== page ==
VALLEJO, Calif. - Montrell Harris’ Facebook feed is lighting up with controversy: Community members in his Vallejo neighborhood – and others – want to know why he is going to be rapping at the Patriot Prayer rally in San Francisco.
“I don’t want my crowd thinking I’m supporting white supremacists,” he said.
Harris is African American after all, and a veteran rapper under the name “Work Dirty.” Why would he want to align himself with a organizers who the San Francisco mayor called hateful members of the “alt right?”
The 30-year-old Harris, a native of Vallejo who grew up in the “ghetto,” just doesn’t buy it.
“I did my research,” Harris told KVTU on Friday. “They’re not white supremacists. I’m the blackest black man. Black men and white supremacy is an oxymoron. They can’t be white supremacists if they invited me.”
That’s what the organizers of the Patriot Prayer rally, such as lead organizer Joey Gibson and others, have been continually saying. They are not Nazi-lovers, they argue. They simply support President Donald Trump and are against anti-fascists and “Marxists.”
Harris doesn’t even align himself politically with the rally organizers.
“I don’t support Donald Trump,” he said. “I don’t think he’s a good president. He’s a joke. But I can’t be a punk and pull out because of a little controversy.”
Harris said he had no idea the rally would even be controversial. A fellow musician asked him to rap a while back, and when he got the invitation, it was billed as a rally for “peace and prayer,” he said. “I had no idea.”
Then, Charlottesville, Virginia happened. And city leaders across the country wanted to ban what they felt would be similar protests. Harris learned Gibson was Japanese and he didn’t find any evidence that the rally was run by racists.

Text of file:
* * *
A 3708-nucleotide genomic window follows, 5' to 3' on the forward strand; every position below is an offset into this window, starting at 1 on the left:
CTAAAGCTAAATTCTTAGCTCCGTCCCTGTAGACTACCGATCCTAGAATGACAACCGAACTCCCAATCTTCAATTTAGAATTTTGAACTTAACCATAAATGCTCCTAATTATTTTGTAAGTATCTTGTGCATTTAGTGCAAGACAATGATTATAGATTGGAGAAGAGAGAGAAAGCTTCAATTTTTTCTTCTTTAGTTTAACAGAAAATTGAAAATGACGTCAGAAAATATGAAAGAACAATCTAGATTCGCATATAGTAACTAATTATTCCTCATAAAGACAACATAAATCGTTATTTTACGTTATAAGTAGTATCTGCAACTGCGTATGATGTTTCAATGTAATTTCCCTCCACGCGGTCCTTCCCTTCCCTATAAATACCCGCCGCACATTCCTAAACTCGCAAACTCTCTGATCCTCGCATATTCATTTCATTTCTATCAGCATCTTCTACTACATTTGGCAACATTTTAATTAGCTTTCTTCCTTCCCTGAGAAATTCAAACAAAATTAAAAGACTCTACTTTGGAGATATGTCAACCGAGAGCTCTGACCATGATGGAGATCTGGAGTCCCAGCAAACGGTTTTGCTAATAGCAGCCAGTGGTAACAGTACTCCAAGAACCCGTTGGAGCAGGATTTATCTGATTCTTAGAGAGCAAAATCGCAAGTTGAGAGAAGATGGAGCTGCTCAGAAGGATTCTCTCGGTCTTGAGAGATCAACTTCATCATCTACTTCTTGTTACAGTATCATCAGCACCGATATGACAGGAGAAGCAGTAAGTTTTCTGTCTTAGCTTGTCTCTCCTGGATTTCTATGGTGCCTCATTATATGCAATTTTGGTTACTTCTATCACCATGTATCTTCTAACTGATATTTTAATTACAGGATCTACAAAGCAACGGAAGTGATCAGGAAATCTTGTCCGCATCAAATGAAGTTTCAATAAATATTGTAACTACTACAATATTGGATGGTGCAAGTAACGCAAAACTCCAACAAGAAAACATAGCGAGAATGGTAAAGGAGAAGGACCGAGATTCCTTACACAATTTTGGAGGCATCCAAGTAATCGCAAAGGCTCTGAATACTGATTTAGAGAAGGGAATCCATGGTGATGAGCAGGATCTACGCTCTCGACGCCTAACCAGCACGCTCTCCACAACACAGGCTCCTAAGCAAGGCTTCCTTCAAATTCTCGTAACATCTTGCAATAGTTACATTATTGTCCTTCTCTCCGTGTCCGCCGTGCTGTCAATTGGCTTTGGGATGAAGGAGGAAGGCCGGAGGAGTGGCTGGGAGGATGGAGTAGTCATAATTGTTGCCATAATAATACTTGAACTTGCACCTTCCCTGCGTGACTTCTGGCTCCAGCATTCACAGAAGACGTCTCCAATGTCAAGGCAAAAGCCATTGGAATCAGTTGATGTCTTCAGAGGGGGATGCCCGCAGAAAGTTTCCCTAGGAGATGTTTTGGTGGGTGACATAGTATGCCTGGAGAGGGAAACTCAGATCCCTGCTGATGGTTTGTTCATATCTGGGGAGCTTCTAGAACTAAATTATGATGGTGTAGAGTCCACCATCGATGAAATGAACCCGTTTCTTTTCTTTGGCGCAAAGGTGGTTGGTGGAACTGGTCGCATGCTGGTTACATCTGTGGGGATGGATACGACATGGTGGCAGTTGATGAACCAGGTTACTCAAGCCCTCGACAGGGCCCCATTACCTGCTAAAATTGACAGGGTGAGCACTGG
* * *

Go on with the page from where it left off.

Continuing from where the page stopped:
Even so, San Francisco Mayor Ed Lee and Berkeley Mayor Jesse Arreguin have publicly said these patriot rallies are not welcome in their cities, and they had news conference this week denouncing racists who plan to attend.
Harris said he was still “on the fence” about performing, though, until people just wouldn’t let up.
“People were trying to bully me into not to do it,” he said. “They are all getting on my timeline. But nobody gets to tell me what to do. So I decided to do it.”
There’s also this bottom line: Money and publicity.
“There are going to be a lot of people,” Harris said. “I’m an artist. I’m looking for an audience.”
He is getting paid a sum he wouldn’t disclose, but added that it’s money to “feed my two kids.”
Harris isn’t naïve. He realizes that the rally, scheduled for Saturday at 2 p.m. at Crissy Field, may draw thugs of all sorts, on the right and on the left. He’s not scared. He said growing up on Magazine Street in Vallejo taught him to be tough.
And he promised that he would use the stage for good – if need be.
“I’m going to speak my peace to the opposite side,” he said. “I speak for my people. I am for the struggle.”